Potter’s Point of View: My Battle with Mental Health


Adam Fondren

Emily Potter at the University of Utah Basketball Training Facility in Salt Lake City, UT on Monday, Feb. 12, 2018 (Photo by Adam Fondren | Daily Utah Chronicle)

By Emily Potter

My Battle with Mental Health

I have been struggling with whether or not to write this — to say anything at all. The thing about mental health is that people still stigmatize it, and people are still afraid to talk about it. I admittedly am one of those people, but when I was presented with the opportunity to write about mental health, I felt like it was a sign. I knew I needed to speak up.

Last October, I lost a close friend to suicide. It is the hardest thing I’ve ever had to deal with. It was such a shock when it happened because I had no idea she was struggling. That’s when I realized collectively, we need to do better when addressing mental health. It is because of my desire to honor my beautiful friend that I want to open up the conversation about mental health and share my story.

The Beginning

I remember when I first felt symptoms of depression. It was a few years ago, and it never lasted longer than a few days. I knew what I was feeling wasn’t normal, but I thought it would be better if I handled it by myself. Back then, I could always pull myself out of it, until the day I no longer could.

In October, everything starting crumbling. It wasn’t one thing that was falling apart — it felt like it was everything all at once. My friend passing away, me not playing to my potential in basketball practice and my struggles in personal relationships seemed to all hit me so much harder. Still, I told myself I could ride it out and that I was fine.

I kept waiting to feel like myself again, but I made it through each day and no one said anything to me, so I figured I was doing pretty well. I wonder if anyone could even notice I was pretending?

I can confidently say I love basketball more than the average person. I have dedicated half of my life to excelling at the sport, and I came to the University of Utah to earn my degree and become the best player I could be. But for the first time in my career, I wasn’t enjoying myself. My senior season was just beginning, but when I woke up in the morning, I didn’t feel that same passion. It didn’t matter that I was a good basketball player — mental health doesn’t discriminate.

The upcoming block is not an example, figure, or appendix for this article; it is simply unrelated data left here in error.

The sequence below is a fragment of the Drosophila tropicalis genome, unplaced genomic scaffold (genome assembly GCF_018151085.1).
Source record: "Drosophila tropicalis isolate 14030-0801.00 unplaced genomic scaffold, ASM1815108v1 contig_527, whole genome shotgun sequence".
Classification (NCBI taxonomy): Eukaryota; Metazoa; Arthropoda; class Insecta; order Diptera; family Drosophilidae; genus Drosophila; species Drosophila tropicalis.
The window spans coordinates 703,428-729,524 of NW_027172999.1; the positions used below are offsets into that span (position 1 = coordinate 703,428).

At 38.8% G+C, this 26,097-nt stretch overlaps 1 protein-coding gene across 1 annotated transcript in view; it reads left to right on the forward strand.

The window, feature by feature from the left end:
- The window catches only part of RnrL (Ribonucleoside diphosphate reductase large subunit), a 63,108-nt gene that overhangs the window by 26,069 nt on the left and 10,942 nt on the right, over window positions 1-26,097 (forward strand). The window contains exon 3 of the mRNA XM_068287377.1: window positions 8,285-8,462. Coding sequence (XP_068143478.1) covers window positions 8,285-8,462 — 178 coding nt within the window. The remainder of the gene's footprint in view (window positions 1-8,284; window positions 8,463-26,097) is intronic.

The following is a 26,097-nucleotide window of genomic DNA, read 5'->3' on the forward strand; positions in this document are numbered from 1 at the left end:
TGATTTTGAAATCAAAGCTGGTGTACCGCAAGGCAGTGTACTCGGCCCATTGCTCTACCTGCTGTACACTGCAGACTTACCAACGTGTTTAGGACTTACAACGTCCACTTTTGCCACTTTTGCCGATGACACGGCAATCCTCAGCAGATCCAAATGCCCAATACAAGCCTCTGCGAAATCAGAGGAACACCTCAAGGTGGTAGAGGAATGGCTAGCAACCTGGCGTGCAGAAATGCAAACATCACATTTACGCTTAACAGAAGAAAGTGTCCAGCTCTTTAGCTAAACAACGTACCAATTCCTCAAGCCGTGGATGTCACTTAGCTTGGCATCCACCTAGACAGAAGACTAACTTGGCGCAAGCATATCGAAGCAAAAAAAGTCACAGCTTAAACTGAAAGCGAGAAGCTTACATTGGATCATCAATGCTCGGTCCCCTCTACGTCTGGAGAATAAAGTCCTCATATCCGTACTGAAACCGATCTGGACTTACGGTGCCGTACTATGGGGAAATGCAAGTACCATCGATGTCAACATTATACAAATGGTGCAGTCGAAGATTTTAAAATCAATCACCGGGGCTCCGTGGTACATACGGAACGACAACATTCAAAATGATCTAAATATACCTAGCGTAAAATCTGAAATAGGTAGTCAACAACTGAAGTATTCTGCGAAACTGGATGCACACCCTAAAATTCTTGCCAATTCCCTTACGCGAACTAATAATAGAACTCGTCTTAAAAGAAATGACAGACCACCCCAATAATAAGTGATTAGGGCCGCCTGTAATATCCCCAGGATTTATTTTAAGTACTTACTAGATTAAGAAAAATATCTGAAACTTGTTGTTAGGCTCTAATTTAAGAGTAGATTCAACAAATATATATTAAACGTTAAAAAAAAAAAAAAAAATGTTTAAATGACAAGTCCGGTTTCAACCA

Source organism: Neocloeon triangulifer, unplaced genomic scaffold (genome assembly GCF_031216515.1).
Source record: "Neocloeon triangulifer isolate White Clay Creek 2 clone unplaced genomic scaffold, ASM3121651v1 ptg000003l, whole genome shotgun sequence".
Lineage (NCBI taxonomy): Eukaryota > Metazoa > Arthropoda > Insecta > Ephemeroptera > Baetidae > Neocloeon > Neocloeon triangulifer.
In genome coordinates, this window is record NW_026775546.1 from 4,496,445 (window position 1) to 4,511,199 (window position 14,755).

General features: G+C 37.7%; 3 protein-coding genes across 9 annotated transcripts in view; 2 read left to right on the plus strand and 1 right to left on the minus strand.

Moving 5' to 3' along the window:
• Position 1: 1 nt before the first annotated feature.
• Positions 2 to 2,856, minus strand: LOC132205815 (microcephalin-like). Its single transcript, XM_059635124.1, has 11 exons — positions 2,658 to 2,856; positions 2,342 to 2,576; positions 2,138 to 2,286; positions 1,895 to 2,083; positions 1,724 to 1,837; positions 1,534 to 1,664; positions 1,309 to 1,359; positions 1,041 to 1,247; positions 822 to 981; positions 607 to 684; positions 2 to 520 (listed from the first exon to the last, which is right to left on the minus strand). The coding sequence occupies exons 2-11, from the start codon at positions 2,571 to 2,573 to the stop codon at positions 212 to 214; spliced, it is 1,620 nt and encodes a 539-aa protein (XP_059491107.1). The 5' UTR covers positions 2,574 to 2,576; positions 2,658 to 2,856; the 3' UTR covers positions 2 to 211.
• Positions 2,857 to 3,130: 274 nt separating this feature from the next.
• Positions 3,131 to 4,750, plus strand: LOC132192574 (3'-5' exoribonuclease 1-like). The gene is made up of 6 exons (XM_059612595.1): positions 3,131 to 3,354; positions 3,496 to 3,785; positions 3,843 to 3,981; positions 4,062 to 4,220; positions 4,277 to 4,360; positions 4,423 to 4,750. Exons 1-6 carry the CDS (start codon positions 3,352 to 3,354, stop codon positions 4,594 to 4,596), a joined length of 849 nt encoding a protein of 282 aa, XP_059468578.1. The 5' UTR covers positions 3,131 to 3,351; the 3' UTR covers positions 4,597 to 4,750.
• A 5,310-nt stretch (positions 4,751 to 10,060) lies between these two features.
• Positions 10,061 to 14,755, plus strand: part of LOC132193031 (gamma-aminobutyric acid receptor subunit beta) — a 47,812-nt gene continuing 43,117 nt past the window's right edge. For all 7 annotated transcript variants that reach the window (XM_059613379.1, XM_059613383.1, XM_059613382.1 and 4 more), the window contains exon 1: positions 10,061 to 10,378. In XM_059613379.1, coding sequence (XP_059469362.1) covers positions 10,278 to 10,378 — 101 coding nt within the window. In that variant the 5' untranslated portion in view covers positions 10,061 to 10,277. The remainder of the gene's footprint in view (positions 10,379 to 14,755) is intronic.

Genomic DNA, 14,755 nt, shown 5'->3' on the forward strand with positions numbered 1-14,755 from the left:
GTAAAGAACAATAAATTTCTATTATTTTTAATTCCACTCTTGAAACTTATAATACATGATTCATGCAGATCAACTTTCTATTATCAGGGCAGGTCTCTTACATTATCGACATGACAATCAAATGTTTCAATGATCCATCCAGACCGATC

In December I felt like I was trying to swim and barely staying above the water. Only then was I finally able to admit to myself I was struggling with depression. Shortly thereafter, I made the decision to tell the sports psychologist we have on staff with Utah Athletics.

Asking for help was no easy task, and I was truly petrified. It was scary then and it’s still scary now, but I hope that by being vulnerable, it can help others in their mental health journeys, too. Currently, only a handful of people know about my struggles and my decision to go on medication to help with them, but I’m now ready to tell anyone who wants to listen.

Emily Potter at the University of Utah Basketball Training Facility in Salt Lake City, UT on Monday, Feb. 12, 2018
(Photo by Adam Fondren | Daily Utah Chronicle)

Depression in My Words

I can feel the paranoia creeping in around me.

“Your coaches have no confidence in you, your friends don’t want to hang out with you and no one wants you around.”

My mind constantly tells me these lies, and I believe every word.

Depression makes me feel like it takes all my strength to get out of bed or return text messages. I tell myself after pretending like everything is fine for a few hours a day during a practice, I can then head straight home to climb back into bed, but every day when I get there, I never feel any better. I either sleep as much as I possibly can or barely sleep at all, and still, I feel perpetually tired. It’s like walking in a thick fog that I can’t focus in or find my way out of.